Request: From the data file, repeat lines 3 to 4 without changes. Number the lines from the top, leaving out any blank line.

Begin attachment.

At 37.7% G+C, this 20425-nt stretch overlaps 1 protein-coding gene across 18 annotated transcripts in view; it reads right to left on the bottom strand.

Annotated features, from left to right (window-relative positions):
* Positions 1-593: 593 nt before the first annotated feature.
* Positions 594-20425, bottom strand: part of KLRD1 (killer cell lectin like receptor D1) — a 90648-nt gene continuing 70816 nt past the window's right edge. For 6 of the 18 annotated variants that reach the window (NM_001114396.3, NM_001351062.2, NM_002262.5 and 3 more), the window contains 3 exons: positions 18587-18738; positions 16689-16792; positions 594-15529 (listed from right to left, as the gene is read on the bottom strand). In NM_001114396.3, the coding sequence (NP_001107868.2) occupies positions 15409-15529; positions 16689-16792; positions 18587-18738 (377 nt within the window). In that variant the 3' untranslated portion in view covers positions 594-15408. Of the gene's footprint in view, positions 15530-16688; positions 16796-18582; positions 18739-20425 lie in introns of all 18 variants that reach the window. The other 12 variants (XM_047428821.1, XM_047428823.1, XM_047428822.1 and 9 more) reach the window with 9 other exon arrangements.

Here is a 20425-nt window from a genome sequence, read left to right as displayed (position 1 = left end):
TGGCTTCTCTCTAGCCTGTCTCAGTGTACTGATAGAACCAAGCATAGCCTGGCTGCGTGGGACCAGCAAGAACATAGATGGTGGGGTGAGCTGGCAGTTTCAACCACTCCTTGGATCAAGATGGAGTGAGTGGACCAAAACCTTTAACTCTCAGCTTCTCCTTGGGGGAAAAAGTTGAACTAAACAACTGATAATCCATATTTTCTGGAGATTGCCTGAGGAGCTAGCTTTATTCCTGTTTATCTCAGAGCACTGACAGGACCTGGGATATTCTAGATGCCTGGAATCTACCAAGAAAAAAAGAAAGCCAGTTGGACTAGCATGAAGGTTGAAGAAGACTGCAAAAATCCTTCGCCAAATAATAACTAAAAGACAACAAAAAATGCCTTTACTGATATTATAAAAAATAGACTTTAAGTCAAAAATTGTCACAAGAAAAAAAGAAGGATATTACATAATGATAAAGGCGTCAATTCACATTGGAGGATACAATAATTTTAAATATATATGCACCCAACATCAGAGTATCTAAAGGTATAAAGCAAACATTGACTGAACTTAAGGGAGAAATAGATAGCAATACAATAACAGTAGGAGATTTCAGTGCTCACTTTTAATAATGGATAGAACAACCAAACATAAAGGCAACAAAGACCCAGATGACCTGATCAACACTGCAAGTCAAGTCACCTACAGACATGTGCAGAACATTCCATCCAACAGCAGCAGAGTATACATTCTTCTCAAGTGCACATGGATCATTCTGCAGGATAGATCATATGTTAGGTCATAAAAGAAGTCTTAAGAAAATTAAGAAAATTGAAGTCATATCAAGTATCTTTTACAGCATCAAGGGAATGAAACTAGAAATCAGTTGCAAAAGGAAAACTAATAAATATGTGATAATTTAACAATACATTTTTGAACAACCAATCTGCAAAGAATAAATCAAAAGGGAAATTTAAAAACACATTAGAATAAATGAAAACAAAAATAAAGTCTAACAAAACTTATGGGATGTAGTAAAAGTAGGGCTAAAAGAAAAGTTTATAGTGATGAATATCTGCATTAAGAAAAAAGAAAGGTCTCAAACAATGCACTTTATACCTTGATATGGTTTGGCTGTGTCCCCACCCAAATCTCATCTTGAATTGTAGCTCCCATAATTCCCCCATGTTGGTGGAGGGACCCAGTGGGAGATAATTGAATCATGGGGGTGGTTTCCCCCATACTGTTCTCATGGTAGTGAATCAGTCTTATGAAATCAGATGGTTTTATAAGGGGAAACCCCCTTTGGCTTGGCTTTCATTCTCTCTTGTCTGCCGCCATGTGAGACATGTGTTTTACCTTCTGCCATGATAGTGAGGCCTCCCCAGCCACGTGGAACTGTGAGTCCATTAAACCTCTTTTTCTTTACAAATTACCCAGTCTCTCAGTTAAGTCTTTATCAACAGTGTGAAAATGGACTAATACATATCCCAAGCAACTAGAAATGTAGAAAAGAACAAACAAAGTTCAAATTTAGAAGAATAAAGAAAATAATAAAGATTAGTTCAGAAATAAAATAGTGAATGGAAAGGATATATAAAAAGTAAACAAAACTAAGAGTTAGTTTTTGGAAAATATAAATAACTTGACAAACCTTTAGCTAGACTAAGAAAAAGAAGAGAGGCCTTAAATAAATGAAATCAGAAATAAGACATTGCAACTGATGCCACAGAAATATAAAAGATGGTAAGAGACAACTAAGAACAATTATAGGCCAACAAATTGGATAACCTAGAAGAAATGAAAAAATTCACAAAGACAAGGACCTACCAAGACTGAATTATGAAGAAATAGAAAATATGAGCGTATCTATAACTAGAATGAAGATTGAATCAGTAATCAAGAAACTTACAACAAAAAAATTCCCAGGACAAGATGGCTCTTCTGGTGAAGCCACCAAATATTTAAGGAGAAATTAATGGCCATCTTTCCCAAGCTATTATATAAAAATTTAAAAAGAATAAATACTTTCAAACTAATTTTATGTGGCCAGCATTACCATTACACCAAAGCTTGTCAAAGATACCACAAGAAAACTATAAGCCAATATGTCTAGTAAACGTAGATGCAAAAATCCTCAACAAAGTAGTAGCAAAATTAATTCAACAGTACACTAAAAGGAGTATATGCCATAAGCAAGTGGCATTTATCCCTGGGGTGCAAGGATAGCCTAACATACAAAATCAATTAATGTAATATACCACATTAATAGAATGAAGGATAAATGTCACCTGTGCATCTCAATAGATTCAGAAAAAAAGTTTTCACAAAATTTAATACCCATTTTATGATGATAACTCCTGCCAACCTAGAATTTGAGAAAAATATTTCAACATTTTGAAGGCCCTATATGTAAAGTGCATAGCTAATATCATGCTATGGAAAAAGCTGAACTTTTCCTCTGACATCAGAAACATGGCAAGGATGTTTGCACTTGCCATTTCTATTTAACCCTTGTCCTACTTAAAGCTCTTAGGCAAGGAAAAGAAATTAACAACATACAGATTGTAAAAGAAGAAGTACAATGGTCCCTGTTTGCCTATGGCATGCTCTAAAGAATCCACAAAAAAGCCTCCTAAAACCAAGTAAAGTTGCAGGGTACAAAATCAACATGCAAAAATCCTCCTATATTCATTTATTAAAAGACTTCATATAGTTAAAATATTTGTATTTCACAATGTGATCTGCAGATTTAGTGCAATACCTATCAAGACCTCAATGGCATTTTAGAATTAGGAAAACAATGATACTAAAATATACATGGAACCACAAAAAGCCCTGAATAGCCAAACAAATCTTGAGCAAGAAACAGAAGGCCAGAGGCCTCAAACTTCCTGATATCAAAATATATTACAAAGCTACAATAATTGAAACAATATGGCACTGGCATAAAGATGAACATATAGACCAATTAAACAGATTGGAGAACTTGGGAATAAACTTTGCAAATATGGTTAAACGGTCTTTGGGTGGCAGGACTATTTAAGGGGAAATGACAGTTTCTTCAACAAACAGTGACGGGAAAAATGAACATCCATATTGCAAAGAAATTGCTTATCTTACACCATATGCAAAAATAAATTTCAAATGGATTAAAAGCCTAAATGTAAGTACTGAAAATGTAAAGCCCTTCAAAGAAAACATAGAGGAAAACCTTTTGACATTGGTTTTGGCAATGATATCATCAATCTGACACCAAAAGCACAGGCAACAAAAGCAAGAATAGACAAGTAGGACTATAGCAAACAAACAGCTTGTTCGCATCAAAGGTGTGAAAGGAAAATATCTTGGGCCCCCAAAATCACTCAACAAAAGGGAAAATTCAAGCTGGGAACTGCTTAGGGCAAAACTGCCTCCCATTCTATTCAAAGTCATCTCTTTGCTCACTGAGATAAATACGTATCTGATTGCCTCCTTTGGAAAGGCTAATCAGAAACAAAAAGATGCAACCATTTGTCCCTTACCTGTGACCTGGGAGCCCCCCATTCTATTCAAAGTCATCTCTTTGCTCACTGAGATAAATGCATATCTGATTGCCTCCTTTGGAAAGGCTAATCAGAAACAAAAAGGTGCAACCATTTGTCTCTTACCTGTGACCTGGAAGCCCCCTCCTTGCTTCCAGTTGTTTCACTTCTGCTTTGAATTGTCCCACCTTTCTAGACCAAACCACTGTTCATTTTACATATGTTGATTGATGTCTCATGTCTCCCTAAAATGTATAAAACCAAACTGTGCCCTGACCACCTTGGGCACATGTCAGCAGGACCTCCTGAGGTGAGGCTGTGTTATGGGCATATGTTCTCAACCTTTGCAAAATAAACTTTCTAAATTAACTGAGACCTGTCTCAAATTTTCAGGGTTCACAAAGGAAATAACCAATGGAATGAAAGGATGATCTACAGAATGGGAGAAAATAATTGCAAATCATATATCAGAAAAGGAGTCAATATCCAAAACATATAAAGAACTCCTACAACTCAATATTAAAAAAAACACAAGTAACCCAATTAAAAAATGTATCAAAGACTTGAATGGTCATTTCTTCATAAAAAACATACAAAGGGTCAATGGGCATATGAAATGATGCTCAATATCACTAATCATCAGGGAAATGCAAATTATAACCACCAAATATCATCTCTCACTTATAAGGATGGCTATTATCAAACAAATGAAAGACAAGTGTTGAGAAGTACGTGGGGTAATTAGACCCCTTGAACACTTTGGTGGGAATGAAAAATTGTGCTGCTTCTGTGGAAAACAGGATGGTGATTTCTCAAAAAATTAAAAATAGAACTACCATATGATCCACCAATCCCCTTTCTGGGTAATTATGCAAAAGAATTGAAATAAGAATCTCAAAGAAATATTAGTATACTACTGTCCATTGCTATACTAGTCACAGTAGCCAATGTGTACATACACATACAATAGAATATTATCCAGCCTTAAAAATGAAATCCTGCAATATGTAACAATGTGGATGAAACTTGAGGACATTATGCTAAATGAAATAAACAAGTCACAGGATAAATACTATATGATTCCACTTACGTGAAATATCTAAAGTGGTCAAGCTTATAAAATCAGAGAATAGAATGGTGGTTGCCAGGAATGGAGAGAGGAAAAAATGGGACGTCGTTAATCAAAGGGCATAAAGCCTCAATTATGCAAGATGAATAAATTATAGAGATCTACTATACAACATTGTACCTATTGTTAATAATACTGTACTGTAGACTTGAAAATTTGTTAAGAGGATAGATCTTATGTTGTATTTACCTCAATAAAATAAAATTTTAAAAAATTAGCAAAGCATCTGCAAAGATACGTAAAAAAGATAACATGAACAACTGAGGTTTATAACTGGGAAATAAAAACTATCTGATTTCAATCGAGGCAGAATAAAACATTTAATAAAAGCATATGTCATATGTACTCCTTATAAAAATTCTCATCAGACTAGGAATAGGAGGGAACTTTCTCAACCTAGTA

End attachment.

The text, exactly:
* Positions 1-593: 593 nt before the first annotated feature.
* Positions 594-20425, bottom strand: part of KLRD1 (killer cell lectin like receptor D1) — a 90648-nt gene continuing 70816 nt past the window's right edge. For 6 of the 18 annotated variants that reach the window (NM_001114396.3, NM_001351062.2, NM_002262.5 and 3 more), the window contains 3 exons: positions 18587-18738; positions 16689-16792; positions 594-15529 (listed from right to left, as the gene is read on the bottom strand). In NM_001114396.3, the coding sequence (NP_001107868.2) occupies positions 15409-15529; positions 16689-16792; positions 18587-18738 (377 nt within the window). In that variant the 3' untranslated portion in view covers positions 594-15408. Of the gene's footprint in view, positions 15530-16688; positions 16796-18582; positions 18739-20425 lie in introns of all 18 variants that reach the window. The other 12 variants (XM_047428821.1, XM_047428823.1, XM_047428822.1 and 9 more) reach the window with 9 other exon arrangements.